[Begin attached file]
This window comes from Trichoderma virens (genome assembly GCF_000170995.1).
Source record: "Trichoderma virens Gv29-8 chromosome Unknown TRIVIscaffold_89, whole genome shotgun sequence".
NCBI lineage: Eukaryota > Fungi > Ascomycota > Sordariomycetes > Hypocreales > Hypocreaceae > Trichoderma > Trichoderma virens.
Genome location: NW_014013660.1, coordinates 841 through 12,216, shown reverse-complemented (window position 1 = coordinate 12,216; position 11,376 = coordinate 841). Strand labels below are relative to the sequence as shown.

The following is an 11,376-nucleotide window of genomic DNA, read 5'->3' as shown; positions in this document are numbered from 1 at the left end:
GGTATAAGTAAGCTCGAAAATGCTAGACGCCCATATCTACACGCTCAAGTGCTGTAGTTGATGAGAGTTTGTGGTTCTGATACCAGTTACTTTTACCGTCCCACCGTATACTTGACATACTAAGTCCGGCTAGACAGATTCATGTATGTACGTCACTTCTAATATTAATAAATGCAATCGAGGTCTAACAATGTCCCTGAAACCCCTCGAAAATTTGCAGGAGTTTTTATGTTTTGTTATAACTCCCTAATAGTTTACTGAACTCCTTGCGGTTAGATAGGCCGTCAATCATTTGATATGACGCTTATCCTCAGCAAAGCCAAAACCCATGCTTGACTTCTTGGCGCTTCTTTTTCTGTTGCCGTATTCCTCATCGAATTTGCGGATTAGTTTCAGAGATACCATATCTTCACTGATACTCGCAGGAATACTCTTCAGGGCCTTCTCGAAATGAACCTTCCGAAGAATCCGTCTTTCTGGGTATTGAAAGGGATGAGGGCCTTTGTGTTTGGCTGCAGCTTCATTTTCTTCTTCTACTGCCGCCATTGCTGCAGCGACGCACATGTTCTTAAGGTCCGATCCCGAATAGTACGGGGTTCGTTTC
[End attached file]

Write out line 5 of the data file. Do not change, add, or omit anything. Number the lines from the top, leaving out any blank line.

The following is an 11,376-nucleotide window of genomic DNA, read 5'->3' as shown; positions in this document are numbered from 1 at the left end: